Ten years ago, I was in northern Thailand bicycling, taking in the vibe, and hanging out with a group of young artists as I escaped a portion of a Vancouver winter. My thoughts returned to that time recently, as my partner Andrea and I began promoting a photography trip to the area through Vancouver’s Langara College, highlighting a part of the world that has become very special to both of us. These were my thoughts, as I recorded them in the Buddhist year 2545 (2002 for us Gregorian calendar types):
As northern Thailand’s population ages, it is becoming harder to find people who can play the traditional instruments. It is even rarer to find someone who can make them. Self-taught, and almost thirty years of age, Somboon Kawichai does both, and he and his friends represent this art form’s hopes for the future.
Somboon lives off a quiet road in the southeast corner of Chiang Mai. Like many young Thais, he lives with his parents and grandparents in the family compound, although he has built his own house. Reflecting his diverse interests, it is a Japanese style bungalow with a central vaulted ceiling. Its delicate rice paper covered wall panels are a little worse for wear, courtesy of the claws of the pet cat. A few simple woven mats, a couple of low-slung coffee tables and a traditional harp of some type sit quietly inside the perimeter alcoves. Occupying center stage and visible from every corner stands his current woodworking project. It is a tammat, or pulpit. Usually found inside Thai temples, this one is bound for the new Chiang Mai Cultural Center. Next to it, in the far corner, stand a row of traditional instruments in the Lanna, or northern Thai style.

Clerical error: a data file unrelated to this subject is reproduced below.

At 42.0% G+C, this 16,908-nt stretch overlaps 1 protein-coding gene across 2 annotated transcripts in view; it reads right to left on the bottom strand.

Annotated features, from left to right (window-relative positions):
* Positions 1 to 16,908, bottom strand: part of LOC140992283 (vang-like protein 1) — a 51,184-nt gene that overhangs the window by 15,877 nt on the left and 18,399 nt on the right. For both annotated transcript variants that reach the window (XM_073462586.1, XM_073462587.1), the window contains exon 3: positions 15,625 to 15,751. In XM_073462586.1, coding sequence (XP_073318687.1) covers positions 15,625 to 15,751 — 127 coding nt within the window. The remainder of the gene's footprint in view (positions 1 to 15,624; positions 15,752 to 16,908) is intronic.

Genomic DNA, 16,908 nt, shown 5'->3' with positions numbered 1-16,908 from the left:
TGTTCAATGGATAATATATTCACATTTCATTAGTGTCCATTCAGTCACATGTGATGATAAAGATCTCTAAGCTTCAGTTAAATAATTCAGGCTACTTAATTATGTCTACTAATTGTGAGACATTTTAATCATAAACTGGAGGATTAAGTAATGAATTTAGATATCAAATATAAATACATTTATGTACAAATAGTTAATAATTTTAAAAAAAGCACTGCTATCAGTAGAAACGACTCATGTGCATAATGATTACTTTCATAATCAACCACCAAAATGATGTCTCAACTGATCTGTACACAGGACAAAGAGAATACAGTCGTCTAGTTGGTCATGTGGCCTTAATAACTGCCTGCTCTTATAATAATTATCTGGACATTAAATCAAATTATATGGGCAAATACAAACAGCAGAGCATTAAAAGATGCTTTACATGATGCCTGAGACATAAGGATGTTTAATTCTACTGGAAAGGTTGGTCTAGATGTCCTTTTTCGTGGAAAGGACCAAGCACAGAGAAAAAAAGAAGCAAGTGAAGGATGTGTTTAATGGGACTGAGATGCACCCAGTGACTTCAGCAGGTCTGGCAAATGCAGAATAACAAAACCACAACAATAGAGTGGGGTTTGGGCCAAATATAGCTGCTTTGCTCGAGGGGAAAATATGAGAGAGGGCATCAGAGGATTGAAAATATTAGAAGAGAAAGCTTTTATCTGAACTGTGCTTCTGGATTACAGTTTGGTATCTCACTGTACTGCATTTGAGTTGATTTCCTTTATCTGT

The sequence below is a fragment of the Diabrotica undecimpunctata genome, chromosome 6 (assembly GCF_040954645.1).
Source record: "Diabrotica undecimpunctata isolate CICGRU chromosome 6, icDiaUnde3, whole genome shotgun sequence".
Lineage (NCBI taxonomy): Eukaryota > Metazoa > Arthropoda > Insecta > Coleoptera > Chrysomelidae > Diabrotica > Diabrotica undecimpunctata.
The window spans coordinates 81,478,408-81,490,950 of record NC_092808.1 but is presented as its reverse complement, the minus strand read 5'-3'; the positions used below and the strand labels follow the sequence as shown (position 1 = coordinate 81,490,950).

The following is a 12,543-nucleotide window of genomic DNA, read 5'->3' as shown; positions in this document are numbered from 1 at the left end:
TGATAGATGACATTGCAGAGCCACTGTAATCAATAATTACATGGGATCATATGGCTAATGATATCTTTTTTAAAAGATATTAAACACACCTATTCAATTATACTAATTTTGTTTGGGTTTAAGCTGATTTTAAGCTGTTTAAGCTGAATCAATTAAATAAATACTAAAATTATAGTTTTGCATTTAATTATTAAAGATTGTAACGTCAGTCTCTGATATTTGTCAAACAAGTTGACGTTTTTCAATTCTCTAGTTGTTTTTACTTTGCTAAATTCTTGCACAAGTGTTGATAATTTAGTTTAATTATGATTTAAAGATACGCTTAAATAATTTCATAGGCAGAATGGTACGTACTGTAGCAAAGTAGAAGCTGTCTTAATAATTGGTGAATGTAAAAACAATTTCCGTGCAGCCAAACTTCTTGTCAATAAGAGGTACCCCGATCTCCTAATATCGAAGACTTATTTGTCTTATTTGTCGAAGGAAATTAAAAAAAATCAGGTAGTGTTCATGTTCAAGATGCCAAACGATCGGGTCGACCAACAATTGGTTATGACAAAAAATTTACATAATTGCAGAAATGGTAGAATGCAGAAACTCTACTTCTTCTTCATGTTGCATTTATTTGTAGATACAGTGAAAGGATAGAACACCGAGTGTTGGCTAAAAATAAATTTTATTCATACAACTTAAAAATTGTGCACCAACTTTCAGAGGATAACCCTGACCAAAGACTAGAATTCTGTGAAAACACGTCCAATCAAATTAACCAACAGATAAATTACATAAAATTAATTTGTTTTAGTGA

They are mainly suengs. Guitar-like in nature and composed of two to four strings and a one-piece, intricately carved neck and body, they are usually made from teak or jackfruit trees.
On accompaniment we have a pair of kluees, or bamboo flutes, as well as the exotic pin pia, another stringed instrument composed of two to four strings stretched the length of a round wooden shaft which is attached to one half of a hollowed out coconut. Often played bare chested, with the coconut pressed up against the musician, its resonant tones are said to come directly from the musician’s heart.
Upon further inspection, one soon realizes that Somboon Kawichai has crafted virtually everything in sight, at least everything made of wood. You see the man is something of a genius. A former trade school student in mechanics, and one time interior decorator, his home has become one of the hubs in a renaissance of traditional Lanna culture, specifically music.